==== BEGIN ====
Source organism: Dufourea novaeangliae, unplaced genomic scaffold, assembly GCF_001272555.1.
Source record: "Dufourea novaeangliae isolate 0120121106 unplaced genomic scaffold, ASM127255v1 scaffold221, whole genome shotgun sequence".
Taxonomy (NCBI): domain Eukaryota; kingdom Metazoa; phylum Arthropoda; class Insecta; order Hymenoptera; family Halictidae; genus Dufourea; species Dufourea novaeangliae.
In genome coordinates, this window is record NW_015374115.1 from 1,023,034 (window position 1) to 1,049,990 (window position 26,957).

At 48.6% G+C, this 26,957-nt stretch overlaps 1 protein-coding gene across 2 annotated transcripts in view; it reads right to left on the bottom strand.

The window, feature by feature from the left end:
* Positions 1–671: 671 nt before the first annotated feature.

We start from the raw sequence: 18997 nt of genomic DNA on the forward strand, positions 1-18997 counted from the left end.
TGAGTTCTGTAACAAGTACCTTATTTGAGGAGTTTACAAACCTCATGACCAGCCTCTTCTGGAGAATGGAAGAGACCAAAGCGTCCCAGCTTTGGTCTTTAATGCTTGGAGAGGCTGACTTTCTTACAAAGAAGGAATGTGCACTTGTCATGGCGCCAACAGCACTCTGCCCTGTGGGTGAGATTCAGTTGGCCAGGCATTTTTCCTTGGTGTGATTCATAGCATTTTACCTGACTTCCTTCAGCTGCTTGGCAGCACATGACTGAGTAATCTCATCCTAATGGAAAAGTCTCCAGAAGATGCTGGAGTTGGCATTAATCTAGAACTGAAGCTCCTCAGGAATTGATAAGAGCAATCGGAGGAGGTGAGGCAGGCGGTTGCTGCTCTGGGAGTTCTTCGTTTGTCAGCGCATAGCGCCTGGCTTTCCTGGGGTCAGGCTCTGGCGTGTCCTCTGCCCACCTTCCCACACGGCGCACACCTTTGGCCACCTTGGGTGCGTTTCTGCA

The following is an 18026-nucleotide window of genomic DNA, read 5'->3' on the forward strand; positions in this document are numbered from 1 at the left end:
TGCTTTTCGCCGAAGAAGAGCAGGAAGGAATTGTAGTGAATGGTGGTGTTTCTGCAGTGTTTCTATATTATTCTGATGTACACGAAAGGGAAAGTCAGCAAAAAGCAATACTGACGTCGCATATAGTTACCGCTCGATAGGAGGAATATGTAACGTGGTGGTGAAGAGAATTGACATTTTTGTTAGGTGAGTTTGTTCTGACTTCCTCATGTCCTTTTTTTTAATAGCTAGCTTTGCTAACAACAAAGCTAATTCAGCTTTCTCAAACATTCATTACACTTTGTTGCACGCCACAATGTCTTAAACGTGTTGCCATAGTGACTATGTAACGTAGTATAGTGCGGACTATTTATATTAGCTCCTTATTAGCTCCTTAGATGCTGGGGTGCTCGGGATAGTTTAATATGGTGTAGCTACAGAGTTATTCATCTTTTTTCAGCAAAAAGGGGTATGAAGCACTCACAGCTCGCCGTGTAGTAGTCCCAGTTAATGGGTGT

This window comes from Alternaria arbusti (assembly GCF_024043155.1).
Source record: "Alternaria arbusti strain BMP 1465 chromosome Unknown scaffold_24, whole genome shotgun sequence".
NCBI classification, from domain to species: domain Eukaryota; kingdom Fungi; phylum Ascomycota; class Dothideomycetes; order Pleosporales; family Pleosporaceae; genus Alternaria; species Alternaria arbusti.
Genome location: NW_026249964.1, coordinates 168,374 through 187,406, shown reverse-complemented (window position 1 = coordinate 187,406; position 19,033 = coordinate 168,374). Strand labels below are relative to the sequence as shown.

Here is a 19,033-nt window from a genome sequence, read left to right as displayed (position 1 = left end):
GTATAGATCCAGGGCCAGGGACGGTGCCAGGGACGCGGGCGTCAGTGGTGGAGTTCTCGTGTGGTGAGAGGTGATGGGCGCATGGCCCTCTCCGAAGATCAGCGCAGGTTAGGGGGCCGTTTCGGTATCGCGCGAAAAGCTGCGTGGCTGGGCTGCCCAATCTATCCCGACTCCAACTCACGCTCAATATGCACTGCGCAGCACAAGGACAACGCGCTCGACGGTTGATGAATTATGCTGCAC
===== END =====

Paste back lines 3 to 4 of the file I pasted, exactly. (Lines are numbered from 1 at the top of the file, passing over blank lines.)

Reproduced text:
Taxonomy (NCBI): domain Eukaryota; kingdom Metazoa; phylum Arthropoda; class Insecta; order Hymenoptera; family Halictidae; genus Dufourea; species Dufourea novaeangliae.
In genome coordinates, this window is record NW_015374115.1 from 1,023,034 (window position 1) to 1,049,990 (window position 26,957).